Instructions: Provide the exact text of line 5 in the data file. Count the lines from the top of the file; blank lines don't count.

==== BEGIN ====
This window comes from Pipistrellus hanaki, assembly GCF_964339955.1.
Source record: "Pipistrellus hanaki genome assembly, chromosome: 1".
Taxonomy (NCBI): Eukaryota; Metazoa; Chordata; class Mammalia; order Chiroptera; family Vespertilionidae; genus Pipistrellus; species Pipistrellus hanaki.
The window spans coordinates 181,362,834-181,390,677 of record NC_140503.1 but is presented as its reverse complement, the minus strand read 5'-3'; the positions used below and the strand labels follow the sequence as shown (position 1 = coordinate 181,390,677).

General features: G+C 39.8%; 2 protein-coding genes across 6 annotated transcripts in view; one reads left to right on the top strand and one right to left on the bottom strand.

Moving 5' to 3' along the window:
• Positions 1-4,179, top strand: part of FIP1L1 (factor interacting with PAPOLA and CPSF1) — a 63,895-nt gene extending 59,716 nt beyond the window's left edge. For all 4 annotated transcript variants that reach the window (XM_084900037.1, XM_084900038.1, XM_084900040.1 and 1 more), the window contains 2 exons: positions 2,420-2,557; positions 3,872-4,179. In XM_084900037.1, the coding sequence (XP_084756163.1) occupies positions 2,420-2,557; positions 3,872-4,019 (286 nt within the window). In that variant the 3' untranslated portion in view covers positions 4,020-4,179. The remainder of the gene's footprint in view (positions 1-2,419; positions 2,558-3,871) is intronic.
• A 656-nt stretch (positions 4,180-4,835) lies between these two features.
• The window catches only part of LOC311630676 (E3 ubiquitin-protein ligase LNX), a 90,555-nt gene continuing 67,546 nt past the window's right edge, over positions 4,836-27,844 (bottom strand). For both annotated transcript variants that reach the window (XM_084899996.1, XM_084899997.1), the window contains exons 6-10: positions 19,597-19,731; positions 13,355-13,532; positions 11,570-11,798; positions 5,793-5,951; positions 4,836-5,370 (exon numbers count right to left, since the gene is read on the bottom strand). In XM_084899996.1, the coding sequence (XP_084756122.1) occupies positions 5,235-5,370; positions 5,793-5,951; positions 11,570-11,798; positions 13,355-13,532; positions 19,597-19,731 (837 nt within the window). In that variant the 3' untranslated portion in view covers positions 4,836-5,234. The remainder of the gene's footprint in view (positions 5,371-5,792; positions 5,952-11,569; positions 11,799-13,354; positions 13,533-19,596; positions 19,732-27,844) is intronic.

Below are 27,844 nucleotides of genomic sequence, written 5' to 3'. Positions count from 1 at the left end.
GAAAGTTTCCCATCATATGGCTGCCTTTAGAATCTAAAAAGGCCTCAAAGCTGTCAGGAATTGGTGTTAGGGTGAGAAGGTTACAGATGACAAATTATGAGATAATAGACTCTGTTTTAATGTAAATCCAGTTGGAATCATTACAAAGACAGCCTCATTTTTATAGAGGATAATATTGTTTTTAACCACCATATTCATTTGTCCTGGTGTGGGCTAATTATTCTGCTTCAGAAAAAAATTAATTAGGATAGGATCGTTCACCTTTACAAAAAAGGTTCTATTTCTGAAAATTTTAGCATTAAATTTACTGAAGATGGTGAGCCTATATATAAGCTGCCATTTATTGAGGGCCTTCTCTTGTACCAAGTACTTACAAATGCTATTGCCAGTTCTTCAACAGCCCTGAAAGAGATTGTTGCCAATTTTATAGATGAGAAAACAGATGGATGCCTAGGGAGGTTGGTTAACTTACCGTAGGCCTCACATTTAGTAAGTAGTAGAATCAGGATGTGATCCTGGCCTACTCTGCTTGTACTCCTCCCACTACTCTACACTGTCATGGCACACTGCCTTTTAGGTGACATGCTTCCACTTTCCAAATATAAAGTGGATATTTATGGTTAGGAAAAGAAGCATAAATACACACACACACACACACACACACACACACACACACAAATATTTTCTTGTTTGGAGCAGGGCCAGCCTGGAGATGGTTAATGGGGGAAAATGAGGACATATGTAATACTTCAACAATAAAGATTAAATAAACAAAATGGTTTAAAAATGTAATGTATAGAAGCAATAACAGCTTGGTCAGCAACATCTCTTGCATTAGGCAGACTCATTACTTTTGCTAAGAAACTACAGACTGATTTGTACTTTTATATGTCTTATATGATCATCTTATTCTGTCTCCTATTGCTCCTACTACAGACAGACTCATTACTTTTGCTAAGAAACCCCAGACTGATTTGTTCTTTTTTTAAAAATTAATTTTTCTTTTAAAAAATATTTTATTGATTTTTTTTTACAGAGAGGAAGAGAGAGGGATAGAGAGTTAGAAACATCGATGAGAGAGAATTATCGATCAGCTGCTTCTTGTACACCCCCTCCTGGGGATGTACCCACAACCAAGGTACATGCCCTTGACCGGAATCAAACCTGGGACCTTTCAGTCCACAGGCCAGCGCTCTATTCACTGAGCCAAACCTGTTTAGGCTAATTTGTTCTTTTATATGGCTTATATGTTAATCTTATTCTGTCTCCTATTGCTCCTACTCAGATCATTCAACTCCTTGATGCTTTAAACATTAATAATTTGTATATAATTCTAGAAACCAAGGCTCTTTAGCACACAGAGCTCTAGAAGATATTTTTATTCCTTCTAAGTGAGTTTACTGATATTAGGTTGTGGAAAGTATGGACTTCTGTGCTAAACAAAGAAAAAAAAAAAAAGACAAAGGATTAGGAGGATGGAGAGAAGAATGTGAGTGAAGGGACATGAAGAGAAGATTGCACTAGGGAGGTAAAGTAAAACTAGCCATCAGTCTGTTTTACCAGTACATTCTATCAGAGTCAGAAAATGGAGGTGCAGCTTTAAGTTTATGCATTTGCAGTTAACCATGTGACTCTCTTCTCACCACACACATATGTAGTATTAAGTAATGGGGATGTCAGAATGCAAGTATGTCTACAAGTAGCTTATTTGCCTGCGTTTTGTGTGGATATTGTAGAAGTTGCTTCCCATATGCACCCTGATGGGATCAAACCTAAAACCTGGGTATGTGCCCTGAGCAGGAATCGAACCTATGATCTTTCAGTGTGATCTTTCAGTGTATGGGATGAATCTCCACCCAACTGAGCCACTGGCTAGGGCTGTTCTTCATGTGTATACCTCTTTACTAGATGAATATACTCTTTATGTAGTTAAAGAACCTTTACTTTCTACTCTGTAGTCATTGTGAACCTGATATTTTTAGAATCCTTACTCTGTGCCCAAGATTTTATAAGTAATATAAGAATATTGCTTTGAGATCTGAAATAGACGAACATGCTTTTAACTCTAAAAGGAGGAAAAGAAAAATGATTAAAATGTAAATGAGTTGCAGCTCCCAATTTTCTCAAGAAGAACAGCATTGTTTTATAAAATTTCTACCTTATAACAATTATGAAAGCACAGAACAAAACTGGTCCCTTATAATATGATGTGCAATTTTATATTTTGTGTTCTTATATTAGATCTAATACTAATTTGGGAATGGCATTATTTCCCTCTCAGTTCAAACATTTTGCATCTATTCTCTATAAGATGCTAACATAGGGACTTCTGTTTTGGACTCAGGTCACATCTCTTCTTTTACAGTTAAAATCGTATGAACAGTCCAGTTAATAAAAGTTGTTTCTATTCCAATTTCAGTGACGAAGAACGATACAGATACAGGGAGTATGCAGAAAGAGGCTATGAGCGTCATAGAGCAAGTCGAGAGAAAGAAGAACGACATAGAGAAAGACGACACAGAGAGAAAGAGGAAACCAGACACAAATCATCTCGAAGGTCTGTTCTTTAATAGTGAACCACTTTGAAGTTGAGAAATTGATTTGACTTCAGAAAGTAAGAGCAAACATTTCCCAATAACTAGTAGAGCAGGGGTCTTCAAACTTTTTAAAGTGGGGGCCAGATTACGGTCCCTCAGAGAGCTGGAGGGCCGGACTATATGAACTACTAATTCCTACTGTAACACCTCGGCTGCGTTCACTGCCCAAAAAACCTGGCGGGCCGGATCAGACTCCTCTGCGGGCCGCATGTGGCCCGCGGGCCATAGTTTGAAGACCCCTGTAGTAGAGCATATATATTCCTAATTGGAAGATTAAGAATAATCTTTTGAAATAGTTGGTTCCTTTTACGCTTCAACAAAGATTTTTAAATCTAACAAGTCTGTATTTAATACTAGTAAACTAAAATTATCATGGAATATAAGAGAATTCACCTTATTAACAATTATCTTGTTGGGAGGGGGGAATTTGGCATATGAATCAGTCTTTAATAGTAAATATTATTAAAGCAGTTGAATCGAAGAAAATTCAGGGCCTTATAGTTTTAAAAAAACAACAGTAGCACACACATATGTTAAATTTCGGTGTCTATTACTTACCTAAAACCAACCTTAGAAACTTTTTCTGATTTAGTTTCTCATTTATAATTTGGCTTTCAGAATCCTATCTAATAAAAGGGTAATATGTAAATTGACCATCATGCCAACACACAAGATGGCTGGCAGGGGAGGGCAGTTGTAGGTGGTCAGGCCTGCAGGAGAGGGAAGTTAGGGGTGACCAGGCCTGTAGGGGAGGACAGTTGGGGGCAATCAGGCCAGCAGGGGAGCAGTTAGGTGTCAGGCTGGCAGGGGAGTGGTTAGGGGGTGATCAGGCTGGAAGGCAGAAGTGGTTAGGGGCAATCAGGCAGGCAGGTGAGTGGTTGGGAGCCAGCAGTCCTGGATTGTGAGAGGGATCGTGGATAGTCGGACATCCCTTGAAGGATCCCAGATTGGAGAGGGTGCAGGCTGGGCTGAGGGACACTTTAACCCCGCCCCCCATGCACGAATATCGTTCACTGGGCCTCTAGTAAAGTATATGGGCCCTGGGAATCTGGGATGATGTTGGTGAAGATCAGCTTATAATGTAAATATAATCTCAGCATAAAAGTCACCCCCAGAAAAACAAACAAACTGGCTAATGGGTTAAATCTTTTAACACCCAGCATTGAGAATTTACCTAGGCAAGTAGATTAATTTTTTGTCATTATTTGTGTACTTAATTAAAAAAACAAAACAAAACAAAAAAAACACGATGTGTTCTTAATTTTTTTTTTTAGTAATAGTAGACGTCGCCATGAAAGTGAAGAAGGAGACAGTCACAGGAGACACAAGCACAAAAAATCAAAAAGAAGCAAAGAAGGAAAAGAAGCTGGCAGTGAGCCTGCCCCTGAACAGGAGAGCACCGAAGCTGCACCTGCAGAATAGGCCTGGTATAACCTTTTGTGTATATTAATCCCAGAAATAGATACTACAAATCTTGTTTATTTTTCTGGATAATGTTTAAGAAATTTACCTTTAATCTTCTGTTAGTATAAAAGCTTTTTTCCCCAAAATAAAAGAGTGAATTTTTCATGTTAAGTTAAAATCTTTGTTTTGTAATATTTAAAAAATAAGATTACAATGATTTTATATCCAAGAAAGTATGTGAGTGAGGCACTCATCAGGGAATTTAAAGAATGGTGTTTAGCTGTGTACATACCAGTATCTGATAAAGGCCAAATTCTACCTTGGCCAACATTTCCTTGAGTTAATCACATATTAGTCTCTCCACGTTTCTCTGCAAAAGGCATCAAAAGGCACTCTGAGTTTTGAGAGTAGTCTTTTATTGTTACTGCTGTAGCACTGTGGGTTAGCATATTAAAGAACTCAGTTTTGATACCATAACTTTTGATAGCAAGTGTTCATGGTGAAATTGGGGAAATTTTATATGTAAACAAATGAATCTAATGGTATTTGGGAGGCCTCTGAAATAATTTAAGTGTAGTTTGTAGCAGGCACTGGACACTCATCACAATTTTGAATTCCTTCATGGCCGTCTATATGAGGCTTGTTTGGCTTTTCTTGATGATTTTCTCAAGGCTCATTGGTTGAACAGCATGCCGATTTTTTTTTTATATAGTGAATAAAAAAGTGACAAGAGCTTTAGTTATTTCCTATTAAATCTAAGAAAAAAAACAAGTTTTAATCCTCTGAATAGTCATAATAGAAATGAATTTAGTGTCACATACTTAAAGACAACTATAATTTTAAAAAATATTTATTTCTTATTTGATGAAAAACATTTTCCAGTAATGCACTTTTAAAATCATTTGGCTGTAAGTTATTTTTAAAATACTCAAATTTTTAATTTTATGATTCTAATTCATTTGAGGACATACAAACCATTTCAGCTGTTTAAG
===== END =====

General features: G+C 39.8%; 2 protein-coding genes across 6 annotated transcripts in view; one reads left to right on the top strand and one right to left on the bottom strand.